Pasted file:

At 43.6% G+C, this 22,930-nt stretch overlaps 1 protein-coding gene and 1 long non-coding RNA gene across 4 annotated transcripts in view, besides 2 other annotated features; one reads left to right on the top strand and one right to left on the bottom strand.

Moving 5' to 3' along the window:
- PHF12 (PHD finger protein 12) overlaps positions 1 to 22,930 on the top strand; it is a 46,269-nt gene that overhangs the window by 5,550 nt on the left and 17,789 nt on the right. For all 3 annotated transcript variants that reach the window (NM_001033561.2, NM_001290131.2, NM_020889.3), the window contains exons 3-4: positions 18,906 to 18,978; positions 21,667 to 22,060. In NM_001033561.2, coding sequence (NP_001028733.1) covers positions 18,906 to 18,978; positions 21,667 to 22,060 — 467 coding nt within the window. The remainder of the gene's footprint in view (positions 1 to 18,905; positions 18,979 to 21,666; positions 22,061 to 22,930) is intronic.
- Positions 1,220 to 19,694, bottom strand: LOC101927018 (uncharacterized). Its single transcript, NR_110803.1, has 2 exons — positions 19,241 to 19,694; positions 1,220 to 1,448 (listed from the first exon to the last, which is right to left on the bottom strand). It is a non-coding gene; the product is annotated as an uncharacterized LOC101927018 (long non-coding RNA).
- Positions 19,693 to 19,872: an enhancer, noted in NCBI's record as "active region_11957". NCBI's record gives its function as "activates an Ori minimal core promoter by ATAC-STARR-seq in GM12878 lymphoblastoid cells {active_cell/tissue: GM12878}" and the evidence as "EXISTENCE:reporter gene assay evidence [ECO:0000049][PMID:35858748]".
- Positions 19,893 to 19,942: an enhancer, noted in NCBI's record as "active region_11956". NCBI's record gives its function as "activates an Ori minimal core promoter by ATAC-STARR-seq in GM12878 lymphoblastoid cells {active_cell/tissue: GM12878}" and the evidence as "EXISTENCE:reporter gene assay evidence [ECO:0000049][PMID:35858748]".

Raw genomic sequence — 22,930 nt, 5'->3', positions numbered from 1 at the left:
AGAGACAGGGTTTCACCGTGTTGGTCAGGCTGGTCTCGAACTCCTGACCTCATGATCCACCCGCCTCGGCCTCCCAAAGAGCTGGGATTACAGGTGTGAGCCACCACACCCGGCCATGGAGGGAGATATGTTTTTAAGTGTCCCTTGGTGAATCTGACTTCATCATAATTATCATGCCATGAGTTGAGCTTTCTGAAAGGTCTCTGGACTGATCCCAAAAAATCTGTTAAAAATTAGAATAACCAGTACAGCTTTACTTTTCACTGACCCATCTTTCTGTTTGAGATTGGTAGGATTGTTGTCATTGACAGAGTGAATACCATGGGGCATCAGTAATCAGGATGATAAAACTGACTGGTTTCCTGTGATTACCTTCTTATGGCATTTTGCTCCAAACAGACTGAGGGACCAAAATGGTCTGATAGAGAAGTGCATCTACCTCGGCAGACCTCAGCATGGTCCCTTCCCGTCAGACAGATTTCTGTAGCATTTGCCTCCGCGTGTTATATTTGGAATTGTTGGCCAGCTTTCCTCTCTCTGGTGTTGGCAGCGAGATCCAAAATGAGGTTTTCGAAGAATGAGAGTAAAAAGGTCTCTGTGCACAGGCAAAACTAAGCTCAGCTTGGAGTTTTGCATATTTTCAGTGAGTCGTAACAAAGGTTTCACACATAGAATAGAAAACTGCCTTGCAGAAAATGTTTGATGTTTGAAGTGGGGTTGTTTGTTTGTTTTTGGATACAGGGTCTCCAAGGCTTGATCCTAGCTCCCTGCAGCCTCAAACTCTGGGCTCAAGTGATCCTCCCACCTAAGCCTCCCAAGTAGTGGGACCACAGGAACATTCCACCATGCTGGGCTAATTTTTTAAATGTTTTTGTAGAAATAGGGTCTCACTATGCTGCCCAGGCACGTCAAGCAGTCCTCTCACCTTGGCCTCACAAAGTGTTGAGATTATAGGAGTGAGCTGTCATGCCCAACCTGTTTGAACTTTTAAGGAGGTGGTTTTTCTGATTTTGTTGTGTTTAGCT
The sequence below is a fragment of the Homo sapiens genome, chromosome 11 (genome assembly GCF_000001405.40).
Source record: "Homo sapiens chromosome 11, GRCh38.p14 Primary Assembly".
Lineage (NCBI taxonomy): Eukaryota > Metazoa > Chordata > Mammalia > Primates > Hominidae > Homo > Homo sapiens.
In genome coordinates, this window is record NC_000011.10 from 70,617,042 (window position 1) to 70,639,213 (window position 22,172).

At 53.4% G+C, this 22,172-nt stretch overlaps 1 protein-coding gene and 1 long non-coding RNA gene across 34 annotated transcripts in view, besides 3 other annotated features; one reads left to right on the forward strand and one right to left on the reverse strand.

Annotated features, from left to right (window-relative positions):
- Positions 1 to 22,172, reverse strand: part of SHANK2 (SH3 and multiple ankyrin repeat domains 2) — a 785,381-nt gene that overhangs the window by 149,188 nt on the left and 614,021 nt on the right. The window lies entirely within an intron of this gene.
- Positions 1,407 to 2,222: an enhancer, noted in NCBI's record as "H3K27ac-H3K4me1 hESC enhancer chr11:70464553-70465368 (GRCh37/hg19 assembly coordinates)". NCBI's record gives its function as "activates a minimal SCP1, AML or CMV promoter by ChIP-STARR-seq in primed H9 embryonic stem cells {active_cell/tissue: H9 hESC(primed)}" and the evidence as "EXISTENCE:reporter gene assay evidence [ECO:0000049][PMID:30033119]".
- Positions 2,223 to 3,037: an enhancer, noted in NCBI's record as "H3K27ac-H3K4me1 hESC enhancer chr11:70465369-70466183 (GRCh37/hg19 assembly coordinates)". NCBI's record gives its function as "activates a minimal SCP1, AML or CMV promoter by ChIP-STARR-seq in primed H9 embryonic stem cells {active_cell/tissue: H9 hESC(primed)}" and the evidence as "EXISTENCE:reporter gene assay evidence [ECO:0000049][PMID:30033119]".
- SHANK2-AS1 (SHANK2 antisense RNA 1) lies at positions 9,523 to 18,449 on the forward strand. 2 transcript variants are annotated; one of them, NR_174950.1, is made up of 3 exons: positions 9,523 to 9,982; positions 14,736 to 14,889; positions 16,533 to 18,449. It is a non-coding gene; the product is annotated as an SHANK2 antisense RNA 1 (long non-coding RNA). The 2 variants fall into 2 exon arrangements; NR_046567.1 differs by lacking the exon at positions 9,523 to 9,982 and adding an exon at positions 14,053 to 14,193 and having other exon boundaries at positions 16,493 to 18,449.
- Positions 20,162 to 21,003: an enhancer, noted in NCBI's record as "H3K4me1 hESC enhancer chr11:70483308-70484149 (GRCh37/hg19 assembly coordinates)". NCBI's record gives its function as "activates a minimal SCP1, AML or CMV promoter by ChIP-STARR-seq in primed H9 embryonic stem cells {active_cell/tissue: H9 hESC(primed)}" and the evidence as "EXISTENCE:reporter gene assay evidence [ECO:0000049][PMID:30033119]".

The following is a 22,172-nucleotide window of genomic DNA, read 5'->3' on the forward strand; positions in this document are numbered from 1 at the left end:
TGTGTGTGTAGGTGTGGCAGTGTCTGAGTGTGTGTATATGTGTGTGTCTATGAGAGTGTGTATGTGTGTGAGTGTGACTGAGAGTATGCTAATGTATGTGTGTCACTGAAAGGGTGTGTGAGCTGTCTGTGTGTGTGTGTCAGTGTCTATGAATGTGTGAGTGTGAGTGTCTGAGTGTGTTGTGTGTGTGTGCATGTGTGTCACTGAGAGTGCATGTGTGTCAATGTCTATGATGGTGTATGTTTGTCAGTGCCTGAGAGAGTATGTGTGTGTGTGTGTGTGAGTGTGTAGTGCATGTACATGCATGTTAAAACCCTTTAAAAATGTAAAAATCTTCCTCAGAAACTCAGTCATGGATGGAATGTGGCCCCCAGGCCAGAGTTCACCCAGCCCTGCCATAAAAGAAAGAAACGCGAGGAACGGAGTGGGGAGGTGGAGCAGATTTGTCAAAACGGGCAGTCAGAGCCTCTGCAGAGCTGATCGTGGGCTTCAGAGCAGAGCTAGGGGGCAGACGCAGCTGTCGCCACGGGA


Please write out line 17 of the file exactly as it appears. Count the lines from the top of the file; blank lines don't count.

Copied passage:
- Positions 2,223 to 3,037: an enhancer, noted in NCBI's record as "H3K27ac-H3K4me1 hESC enhancer chr11:70465369-70466183 (GRCh37/hg19 assembly coordinates)". NCBI's record gives its function as "activates a minimal SCP1, AML or CMV promoter by ChIP-STARR-seq in primed H9 embryonic stem cells {active_cell/tissue: H9 hESC(primed)}" and the evidence as "EXISTENCE:reporter gene assay evidence [ECO:0000049][PMID:30033119]".